Be More Careful in Parking Lots During the Holiday Season
Parking Lot Accidents Peak During the Holiday Shopping Season
Parking lot accidents naturally trend this time of year, naturally because of the heavy shopping season and more people congregating in centralized areas. These temporary homes to hundreds of cars and trucks quickly become a mixed bag of preoccupied, impatient, distracted, and hurried drivers where everyone, including pedestrians, are at risk of being involved in a personal injury related accident. In fact, the National Safety Council says parking lot and garage structures result in more than 60,000 injuries each year. In addition, the National Highway Traffic Safety Administration (NHTSA) reports an average of 1,621 people are killed annually in crashes involving parking lots across the U.S. each year. The most common parking lot accidents happen when a vehicle is:
- Exiting a Parking Lot Space, Into a Lane of Traffic. In a parking lot, drivers in the traffic lane always have the right of way. When pulling forward and into the parking lot traffic, always stop to look both ways before entering the lane and wait until it is safe to move forward.
- The Double Back Up. This happens when two drivers back up into each other and both are responsible for the decision making, movement, and checking to make sure the route was clear. In this type of accident both drivers will share fault for the accident.
- Backing into a Moving Car. This type of parking lot accident is seen more than others and happens when the driver who is backing out did not take the proper precautions to back up safely.
Other parking lot accidents can occur when a driver is rushing to get a space and they collide with another driver doing the same thing. Parking lots rules are similar to those on a roadway. The driver making a turn across traffic must yield to oncoming traffic. Bumper collisions are also common in parking lots and typically caused by the second in line driver not paying attention or when the car in front stops suddenly. Drivers are expected to provide enough distance between their car and the vehicle in front of them to avoid a rear-end collision.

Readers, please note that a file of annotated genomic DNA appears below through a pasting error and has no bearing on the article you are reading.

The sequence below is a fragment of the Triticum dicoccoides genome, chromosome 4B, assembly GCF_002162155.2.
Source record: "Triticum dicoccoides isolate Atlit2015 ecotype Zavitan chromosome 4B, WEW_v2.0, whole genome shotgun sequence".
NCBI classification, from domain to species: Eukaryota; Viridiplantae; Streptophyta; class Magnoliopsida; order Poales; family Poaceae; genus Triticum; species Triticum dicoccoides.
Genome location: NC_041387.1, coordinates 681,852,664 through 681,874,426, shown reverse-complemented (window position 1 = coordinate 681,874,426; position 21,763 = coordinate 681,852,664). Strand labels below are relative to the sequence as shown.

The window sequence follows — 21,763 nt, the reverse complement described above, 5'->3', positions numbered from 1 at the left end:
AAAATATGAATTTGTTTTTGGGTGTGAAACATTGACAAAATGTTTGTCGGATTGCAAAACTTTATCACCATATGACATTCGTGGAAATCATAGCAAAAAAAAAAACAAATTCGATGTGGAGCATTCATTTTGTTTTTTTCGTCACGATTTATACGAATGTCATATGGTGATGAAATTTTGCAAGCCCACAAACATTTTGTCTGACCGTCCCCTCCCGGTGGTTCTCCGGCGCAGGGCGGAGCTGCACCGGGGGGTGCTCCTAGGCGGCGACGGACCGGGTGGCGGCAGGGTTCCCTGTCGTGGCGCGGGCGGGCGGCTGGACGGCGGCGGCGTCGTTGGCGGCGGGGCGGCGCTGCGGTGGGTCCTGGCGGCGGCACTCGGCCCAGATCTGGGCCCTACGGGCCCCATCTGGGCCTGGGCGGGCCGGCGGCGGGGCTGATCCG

Pedestrians Are No Match for a Moving Vehicle
Although most parking lot accidents tend to involve vehicle damage only, injuries and fatalities do happen, and they typically involve pedestrians. On average, 91,000 people are injured in parking lot related crashes each year. Some drivers make the mistake of traveling through shared pedestrian walkways to find parking spots. When this happens, they can’t always see a pedestrian who is in a blind spot or being blocked by other vehicles. Drivers should keep an extra lookout for pedestrians who are:
- traveling with children and strollers;
- unloading or returning their cart;
- at the entrance or exit of a building using parking lot crosswalks.
If you are involved in a parking lot accident this holiday season, whether minor or catastrophic, the first thing you should do is try your best to stay calm. Your actions are important to ensure you receive the proper medical treatment needed. In addition, innocent bystanders who witnessed the wreck can serve as support. As an accident witness, you can provide just a few simple facts to help others cope with the situation and even help a victim’s outcome for better medical compensation, so they can recover quickly. Consider offering your time and provide your take on the scene to help crash investigators make the area safer for other drivers.
Experienced Car Accident Attorneys in Indiana
The attorneys at Wagner Reese have more than 50 years of experience in representing people who have been through a difficult injury and accident experience. If tragedy strikes and you or someone you love is injured in a parking lot related driving accident, please call the vehicular accident attorneys at Wagner Reese for a free consultation. If you would like legal advice on an accident, call us at (888) 204-8440 to schedule a free consultation. You can also share additional details with us by submitting our online form.